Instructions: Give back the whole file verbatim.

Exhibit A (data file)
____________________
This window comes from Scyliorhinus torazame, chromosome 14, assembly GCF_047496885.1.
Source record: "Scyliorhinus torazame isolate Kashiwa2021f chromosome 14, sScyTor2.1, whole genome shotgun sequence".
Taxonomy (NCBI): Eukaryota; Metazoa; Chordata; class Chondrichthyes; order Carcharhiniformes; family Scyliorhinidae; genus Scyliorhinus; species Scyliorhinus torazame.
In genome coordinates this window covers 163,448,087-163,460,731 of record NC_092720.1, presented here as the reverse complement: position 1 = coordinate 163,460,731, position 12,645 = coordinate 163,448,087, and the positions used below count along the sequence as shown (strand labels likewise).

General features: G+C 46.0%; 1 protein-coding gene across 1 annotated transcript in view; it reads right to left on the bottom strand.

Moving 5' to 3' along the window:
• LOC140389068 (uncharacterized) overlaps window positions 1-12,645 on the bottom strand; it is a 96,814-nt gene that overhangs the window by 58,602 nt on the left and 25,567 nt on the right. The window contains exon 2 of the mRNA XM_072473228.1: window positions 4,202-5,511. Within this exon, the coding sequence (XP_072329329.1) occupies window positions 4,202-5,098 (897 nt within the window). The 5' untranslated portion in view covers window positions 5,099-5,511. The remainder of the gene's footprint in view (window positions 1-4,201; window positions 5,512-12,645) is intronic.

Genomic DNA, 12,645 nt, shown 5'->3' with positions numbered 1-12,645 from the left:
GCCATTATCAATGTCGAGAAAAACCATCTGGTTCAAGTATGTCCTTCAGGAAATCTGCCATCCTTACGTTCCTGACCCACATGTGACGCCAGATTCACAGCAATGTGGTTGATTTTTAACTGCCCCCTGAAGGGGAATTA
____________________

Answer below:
This window comes from Scyliorhinus torazame, chromosome 14, assembly GCF_047496885.1.
Source record: "Scyliorhinus torazame isolate Kashiwa2021f chromosome 14, sScyTor2.1, whole genome shotgun sequence".
Taxonomy (NCBI): Eukaryota; Metazoa; Chordata; class Chondrichthyes; order Carcharhiniformes; family Scyliorhinidae; genus Scyliorhinus; species Scyliorhinus torazame.
In genome coordinates this window covers 163,448,087-163,460,731 of record NC_092720.1, presented here as the reverse complement: position 1 = coordinate 163,460,731, position 12,645 = coordinate 163,448,087, and the positions used below count along the sequence as shown (strand labels likewise).

General features: G+C 46.0%; 1 protein-coding gene across 1 annotated transcript in view; it reads right to left on the bottom strand.

Moving 5' to 3' along the window:
• LOC140389068 (uncharacterized) overlaps window positions 1-12,645 on the bottom strand; it is a 96,814-nt gene that overhangs the window by 58,602 nt on the left and 25,567 nt on the right. The window contains exon 2 of the mRNA XM_072473228.1: window positions 4,202-5,511. Within this exon, the coding sequence (XP_072329329.1) occupies window positions 4,202-5,098 (897 nt within the window). The 5' untranslated portion in view covers window positions 5,099-5,511. The remainder of the gene's footprint in view (window positions 1-4,201; window positions 5,512-12,645) is intronic.

Genomic DNA, 12,645 nt, shown 5'->3' with positions numbered 1-12,645 from the left:
GCCATTATCAATGTCGAGAAAAACCATCTGGTTCAAGTATGTCCTTCAGGAAATCTGCCATCCTTACGTTCCTGACCCACATGTGACGCCAGATTCACAGCAATGTGGTTGATTTTTAACTGCCCCCTGAAGGGGAATTA